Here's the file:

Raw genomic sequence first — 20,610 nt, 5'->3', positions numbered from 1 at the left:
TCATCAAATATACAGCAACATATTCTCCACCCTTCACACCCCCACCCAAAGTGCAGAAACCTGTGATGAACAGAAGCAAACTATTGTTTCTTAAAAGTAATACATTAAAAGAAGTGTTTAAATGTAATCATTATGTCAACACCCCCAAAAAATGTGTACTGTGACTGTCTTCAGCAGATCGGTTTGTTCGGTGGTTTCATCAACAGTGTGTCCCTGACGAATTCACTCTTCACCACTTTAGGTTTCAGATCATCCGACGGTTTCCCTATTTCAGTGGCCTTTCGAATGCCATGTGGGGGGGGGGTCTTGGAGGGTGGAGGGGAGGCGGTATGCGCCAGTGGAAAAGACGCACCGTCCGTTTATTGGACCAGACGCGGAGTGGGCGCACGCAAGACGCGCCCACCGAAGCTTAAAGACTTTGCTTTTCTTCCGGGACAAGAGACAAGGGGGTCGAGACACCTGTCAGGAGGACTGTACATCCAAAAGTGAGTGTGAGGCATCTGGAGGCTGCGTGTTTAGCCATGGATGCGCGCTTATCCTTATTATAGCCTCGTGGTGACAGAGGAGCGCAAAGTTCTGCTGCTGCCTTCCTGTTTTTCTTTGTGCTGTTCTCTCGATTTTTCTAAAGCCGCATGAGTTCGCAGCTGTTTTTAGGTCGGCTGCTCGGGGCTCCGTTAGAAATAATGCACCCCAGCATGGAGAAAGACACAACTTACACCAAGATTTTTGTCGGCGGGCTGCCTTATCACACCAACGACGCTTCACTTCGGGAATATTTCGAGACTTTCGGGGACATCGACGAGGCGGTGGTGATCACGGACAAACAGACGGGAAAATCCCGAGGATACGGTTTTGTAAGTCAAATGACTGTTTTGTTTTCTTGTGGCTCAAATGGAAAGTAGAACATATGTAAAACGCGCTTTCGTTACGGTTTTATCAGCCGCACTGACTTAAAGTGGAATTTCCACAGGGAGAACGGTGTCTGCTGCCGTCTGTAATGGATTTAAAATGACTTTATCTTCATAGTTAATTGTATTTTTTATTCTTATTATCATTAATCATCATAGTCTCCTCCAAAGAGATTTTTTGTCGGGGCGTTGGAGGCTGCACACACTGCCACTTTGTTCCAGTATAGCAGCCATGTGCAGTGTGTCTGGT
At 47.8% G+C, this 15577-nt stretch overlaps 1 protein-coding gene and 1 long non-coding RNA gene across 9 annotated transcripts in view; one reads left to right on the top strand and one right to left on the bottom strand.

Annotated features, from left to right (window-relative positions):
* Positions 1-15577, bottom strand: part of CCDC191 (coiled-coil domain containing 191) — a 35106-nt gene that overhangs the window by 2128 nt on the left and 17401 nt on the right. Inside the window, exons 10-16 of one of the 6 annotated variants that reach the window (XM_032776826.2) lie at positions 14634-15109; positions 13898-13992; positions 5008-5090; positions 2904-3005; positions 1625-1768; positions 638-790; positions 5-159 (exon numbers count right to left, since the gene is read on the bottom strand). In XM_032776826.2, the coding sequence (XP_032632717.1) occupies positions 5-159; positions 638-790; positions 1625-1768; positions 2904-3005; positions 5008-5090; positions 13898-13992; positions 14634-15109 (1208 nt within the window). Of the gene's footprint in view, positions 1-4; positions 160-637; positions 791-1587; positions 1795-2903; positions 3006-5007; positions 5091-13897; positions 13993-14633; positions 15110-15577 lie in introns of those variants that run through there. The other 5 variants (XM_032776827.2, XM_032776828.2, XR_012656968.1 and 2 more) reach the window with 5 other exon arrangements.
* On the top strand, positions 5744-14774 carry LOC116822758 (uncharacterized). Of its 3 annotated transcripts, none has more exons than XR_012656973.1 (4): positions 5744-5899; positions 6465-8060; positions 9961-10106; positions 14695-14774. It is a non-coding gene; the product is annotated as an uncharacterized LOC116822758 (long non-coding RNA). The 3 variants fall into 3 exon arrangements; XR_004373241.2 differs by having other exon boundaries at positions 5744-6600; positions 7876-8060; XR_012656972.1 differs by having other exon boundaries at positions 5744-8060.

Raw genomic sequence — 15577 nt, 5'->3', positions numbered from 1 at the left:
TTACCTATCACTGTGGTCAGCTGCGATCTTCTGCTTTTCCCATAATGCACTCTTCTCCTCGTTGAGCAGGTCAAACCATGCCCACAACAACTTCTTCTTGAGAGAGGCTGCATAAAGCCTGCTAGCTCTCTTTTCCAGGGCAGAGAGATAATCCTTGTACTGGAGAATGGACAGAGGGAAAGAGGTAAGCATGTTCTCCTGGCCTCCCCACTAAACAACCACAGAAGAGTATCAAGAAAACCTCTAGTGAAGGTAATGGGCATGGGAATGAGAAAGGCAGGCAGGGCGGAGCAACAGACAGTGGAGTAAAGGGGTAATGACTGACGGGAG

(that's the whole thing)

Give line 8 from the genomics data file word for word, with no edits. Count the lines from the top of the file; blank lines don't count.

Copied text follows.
TTACCTATCACTGTGGTCAGCTGCGATCTTCTGCTTTTCCCATAATGCACTCTTCTCCTCGTTGAGCAGGTCAAACCATGCCCACAACAACTTCTTCTTGAGAGAGGCTGCATAAAGCCTGCTAGCTCTCTTTTCCAGGGCAGAGAGATAATCCTTGTACTGGAGAATGGACAGAGGGAAAGAGGTAAGCATGTTCTCCTGGCCTCCCCACTAAACAACCACAGAAGAGTATCAAGAAAACCTCTAGTGAAGGTAATGGGCATGGGAATGAGAAAGGCAGGCAGGGCGGAGCAACAGACAGTGGAGTAAAGGGGTAATGACTGACGGGAG